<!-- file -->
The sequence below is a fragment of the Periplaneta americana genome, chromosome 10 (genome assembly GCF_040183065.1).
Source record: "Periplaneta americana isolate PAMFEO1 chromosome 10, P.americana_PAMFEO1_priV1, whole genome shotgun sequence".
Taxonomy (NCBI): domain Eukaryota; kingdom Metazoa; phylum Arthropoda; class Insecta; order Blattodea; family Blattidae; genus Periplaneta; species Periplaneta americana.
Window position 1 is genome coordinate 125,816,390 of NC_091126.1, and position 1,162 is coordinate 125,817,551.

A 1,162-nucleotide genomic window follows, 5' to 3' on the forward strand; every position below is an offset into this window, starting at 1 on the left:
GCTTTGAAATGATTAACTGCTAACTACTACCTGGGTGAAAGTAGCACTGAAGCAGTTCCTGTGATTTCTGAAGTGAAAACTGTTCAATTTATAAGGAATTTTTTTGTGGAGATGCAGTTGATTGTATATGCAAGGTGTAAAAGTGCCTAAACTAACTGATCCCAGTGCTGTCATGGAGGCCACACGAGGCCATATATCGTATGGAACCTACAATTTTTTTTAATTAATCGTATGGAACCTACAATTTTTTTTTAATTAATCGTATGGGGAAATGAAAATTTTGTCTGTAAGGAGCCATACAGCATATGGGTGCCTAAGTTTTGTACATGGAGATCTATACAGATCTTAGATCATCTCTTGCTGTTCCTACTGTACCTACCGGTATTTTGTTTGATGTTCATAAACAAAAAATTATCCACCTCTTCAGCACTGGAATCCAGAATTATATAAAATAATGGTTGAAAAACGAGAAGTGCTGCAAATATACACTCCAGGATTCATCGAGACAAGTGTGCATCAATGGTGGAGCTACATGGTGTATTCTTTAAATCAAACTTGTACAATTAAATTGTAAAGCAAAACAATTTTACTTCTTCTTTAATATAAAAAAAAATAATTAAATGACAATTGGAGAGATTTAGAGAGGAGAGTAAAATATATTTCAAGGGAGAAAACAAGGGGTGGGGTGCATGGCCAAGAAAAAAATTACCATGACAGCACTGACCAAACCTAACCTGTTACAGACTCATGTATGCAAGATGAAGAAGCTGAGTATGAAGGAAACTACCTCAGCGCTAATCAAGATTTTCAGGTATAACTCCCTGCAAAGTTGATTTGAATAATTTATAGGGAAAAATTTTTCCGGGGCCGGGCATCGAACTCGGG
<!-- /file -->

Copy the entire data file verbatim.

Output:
The sequence below is a fragment of the Periplaneta americana genome, chromosome 10 (genome assembly GCF_040183065.1).
Source record: "Periplaneta americana isolate PAMFEO1 chromosome 10, P.americana_PAMFEO1_priV1, whole genome shotgun sequence".
Taxonomy (NCBI): domain Eukaryota; kingdom Metazoa; phylum Arthropoda; class Insecta; order Blattodea; family Blattidae; genus Periplaneta; species Periplaneta americana.
Window position 1 is genome coordinate 125,816,390 of NC_091126.1, and position 1,162 is coordinate 125,817,551.

A 1,162-nucleotide genomic window follows, 5' to 3' on the forward strand; every position below is an offset into this window, starting at 1 on the left:
GCTTTGAAATGATTAACTGCTAACTACTACCTGGGTGAAAGTAGCACTGAAGCAGTTCCTGTGATTTCTGAAGTGAAAACTGTTCAATTTATAAGGAATTTTTTTGTGGAGATGCAGTTGATTGTATATGCAAGGTGTAAAAGTGCCTAAACTAACTGATCCCAGTGCTGTCATGGAGGCCACACGAGGCCATATATCGTATGGAACCTACAATTTTTTTTAATTAATCGTATGGAACCTACAATTTTTTTTTAATTAATCGTATGGGGAAATGAAAATTTTGTCTGTAAGGAGCCATACAGCATATGGGTGCCTAAGTTTTGTACATGGAGATCTATACAGATCTTAGATCATCTCTTGCTGTTCCTACTGTACCTACCGGTATTTTGTTTGATGTTCATAAACAAAAAATTATCCACCTCTTCAGCACTGGAATCCAGAATTATATAAAATAATGGTTGAAAAACGAGAAGTGCTGCAAATATACACTCCAGGATTCATCGAGACAAGTGTGCATCAATGGTGGAGCTACATGGTGTATTCTTTAAATCAAACTTGTACAATTAAATTGTAAAGCAAAACAATTTTACTTCTTCTTTAATATAAAAAAAAATAATTAAATGACAATTGGAGAGATTTAGAGAGGAGAGTAAAATATATTTCAAGGGAGAAAACAAGGGGTGGGGTGCATGGCCAAGAAAAAAATTACCATGACAGCACTGACCAAACCTAACCTGTTACAGACTCATGTATGCAAGATGAAGAAGCTGAGTATGAAGGAAACTACCTCAGCGCTAATCAAGATTTTCAGGTATAACTCCCTGCAAAGTTGATTTGAATAATTTATAGGGAAAAATTTTTCCGGGGCCGGGCATCGAACTCGGG